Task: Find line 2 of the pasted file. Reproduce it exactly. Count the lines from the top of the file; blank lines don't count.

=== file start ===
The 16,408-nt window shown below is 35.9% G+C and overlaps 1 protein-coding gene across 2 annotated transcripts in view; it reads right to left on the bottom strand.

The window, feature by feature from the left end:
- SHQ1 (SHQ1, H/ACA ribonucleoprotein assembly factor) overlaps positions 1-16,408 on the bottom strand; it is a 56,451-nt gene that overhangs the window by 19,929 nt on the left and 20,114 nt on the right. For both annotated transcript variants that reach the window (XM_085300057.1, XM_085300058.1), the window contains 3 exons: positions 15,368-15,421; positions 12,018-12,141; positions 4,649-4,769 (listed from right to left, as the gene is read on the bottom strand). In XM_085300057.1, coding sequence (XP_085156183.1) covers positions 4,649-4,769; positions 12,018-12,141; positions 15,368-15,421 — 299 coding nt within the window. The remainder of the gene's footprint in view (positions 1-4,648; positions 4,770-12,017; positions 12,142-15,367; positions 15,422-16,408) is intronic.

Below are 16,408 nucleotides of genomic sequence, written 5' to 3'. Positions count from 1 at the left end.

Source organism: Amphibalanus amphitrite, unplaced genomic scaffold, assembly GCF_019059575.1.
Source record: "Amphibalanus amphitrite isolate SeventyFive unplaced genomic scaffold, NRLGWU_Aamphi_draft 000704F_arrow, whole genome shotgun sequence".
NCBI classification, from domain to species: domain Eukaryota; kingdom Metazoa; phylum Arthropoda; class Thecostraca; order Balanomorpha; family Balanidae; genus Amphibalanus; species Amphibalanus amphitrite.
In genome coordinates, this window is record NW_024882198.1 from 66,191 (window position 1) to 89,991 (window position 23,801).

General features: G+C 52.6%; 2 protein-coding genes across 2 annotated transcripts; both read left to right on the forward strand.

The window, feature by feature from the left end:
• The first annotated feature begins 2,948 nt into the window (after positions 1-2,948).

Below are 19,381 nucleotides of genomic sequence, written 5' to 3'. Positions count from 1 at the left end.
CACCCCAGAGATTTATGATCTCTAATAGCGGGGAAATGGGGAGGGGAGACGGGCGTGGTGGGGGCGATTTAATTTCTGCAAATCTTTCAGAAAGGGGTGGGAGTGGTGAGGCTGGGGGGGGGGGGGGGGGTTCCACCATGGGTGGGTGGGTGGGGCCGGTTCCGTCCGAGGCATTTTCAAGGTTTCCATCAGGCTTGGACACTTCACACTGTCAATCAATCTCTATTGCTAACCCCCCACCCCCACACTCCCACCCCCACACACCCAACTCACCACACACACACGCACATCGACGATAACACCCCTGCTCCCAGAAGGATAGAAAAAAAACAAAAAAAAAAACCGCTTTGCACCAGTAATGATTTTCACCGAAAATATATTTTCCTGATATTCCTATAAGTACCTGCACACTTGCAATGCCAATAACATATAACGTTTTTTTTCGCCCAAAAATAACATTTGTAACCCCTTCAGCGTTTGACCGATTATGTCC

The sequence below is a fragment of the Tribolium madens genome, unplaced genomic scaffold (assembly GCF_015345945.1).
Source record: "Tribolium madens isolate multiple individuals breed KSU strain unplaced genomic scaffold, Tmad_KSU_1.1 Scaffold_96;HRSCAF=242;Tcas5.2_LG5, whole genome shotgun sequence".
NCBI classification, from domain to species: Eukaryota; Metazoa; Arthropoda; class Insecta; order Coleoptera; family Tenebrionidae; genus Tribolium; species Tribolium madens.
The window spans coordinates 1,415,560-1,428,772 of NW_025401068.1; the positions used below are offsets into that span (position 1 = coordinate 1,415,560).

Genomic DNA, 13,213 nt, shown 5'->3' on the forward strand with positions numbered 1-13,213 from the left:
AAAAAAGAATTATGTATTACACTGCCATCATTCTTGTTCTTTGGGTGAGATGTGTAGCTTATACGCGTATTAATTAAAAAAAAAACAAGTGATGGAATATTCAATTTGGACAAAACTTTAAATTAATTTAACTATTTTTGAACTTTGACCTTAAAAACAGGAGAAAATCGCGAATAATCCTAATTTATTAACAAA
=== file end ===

The window, feature by feature from the left end: